Tragedy strikes in city of love

Image via Christian Hartman/Reuters
Image via Christian Hartman/Reuters

Over one hundred dead after organized attacks occur throughout Paris

By Mercedes Deutscher, News Editor

What started out as a typical Friday night in Paris ended with tragedy when a series of organized attacks were performed throughout the city, resulting in the deaths of 124 civilians and over 300 injured. November 13 saw the worst attacks on France since WWII. These attacks were the second of their nature inflicted on France this year, following the Charlie Hebdo attacks that occurred this past January.


The Attacks

The first of six attacks throughout the French capital started around 9:30 p.m. CET (Central European Time) at Stade de France during an exhibition soccer match between France and Germany. Footage of the match reveals the sounds of two explosions, detonated by suicide bombers outside of the stadium. There was little reaction the first explosion, as many had believed the noise to simply be a firework. The second explosion garnered more attention, although the match continued and France won 2–0. The French president, François Hollande, was in attendance and appeared worried after the second explosion. Hollande was evacuated during halftime. It was later revealed that the two bombings had resulted in four deaths.

A series of attacks began at local eateries, starting at Le Carillon, a café-bar, and Le Petit Cambodge, a restaurant nearby. Conflicting reports suggest that between 11 and 18 people were killed at the establishments.

Another restaurant, La Casa Nostra, fell victim to attack when a man opened fire from the outside with a machine gun while riding by on a scooter. Five were killed.

The final two restaurant attacks took place at La Belle Equipe, where 19 were killed; and Boulevard Voltaire, which saw no deaths but one person severely injured.

Meanwhile, 1,500 people were attending a concert by American band the Eagles of Death Metal at the Bataclan Theatre. Four men were reported to have calmly entered the building, and they proceeded to open fire into the crowd. Most of those in attendance, including the band playing, escaped relatively unharmed. Approximately 100 were held hostage by the attackers. Shortly after midnight, police attempted to enter the theatre as they believed that the perpetrators had begun to kill the hostages, which lead the attackers to throw grenades into the crowd and detonate their suicide bombs. A total of 87 people were killed at the theatre.


The Perpatrators

The attacks were conducted by at least eight trained men, most of whom have been accounted for as of this printing.

ISIS, the radical Islamic terrorist group that has laid siege to countries throughout the Middle East and murdering captives for years, confirmed on November 14 that they are responsible for the attacks, and claimed that these attacks were only the beginning of a series.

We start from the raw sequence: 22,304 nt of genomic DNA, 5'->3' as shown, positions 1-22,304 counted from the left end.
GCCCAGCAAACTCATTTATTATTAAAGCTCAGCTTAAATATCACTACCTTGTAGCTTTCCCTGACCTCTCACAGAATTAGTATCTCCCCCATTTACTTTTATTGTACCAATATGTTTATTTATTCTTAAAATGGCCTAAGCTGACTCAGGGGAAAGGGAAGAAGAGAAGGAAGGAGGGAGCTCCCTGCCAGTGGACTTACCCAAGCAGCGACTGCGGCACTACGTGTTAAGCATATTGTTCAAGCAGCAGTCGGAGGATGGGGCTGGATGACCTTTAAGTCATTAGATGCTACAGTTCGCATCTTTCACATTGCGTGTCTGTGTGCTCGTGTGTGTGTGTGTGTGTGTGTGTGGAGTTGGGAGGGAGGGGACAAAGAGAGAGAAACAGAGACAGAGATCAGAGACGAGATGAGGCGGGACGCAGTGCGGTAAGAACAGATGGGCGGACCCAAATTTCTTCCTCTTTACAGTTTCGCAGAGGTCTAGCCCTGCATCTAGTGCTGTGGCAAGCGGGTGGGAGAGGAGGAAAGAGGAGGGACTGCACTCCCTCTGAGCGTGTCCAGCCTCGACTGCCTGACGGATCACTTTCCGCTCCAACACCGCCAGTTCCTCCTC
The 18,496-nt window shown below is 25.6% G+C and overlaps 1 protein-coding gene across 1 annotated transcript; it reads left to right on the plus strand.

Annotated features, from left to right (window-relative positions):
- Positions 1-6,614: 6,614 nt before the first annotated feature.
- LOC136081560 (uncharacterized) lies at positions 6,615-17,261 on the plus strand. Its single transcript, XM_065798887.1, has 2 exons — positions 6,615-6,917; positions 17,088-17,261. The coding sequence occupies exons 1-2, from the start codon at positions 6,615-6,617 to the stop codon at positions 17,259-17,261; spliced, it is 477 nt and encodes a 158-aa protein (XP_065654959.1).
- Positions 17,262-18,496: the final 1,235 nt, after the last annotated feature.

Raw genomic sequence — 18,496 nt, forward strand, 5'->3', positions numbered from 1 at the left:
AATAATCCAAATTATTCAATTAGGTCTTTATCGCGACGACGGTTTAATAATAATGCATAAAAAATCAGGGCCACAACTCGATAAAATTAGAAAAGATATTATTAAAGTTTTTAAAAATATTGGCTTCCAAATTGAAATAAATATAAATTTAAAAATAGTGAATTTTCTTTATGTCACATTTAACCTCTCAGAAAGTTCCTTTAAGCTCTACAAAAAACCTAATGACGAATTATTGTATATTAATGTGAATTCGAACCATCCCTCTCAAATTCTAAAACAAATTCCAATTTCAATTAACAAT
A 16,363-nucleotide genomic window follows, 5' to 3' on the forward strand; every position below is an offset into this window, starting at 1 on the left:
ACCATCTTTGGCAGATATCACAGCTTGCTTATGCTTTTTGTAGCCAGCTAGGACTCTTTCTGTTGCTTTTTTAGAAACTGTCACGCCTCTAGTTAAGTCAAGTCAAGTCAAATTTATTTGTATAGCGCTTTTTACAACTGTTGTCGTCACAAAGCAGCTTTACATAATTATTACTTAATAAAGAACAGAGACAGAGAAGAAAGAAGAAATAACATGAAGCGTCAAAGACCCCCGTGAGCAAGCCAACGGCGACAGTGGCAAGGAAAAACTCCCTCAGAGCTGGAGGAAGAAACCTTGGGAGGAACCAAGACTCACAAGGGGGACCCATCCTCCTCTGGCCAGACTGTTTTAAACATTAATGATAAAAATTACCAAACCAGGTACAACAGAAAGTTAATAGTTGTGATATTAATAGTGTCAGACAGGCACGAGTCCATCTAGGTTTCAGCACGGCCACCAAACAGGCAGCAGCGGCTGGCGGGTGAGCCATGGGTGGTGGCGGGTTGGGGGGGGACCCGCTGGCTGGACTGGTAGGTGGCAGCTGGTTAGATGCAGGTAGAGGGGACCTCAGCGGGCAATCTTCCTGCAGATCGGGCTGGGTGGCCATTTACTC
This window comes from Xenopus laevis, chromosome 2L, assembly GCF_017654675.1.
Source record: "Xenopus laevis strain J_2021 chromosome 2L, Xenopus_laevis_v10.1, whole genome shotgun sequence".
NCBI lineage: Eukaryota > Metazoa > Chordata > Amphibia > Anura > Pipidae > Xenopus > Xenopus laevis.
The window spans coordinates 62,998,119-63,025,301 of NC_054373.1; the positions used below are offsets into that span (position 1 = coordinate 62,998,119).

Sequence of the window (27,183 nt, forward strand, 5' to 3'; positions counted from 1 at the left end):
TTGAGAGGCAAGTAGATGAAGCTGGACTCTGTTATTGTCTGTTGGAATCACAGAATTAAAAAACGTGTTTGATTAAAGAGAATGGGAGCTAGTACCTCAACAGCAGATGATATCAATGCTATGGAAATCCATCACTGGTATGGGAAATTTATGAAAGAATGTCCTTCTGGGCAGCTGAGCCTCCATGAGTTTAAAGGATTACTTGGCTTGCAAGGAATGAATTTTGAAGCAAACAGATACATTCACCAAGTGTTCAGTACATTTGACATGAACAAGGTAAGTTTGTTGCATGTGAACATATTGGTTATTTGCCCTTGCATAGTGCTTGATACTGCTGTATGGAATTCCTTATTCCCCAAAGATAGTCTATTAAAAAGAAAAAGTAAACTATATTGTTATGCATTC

French Response

After being evacuated from the soccer match, Hollande addressed his country at 11:02 p.m. Hollande placed the entire country in a state of emergency and temporarily closed the border, ensuring that no one could leave or enter France.

The city of Paris was placed under a curfew and all residents were urged to get themselves indoors. From there, 1,500 French soldiers were deployed into the city to help create order.

Hollande also announced that he would be cancelling his appearance at the G20 summit in Turkey, which he was to attend on November 15. Finally, he decided that France would take three days of mourning.

Several businesses and institutions remained closed on the day following the attacks. Uber suspended its service. Both the Eiffel Tower and Disneyland Paris closed their gates.

During the attacks, Parisians took to social media with the hashtag #PorteOuverte, meaning open door. The hashtag was a sign of a helping hand, made by those offering refuge to those who were stranded in the city or who had no means of getting home.

Facebook offered a safety feature that allowed those in Paris to check in as safe, which helped reassure the heavy hearts and minds of many.


International Response

US President Barack Obama was among the first to make a statement on the attacks. In a televised address, Obama offered condolences and support to “America’s oldest ally.”

“Obviously, those of us here in the United States know what it’s like. We have gone through these kinds of episodes ourselves,” explained Obama. “And whenever these kinds of attacks happened, we’ve always been able to count on the French people to stand with us. They have been an extraordinary counter-terrorism partner. And we intend to be there with them in that same fashion.”

Prime Minister Justin Trudeau was getting ready to embark to Turkey for the G20 summit when news of the attacks broke. Prior to departing, Trudeau made the following statement from the Ottawa airport at an impromptu news conference:

“We have offered all of our help and support to the government of France, to the people of France at this time. And we’ll continue to engage with our allies around the world in ensuring the safety of Canadians and others both here at home and around the world.”

Leaders from all of the opposition parties also had kind words of support.

People from around the world have offered their support and condolences to the people of France, particularly on social media, with the use of the hashtag #PrayForParis and a new Facebook filter resembling the French flag.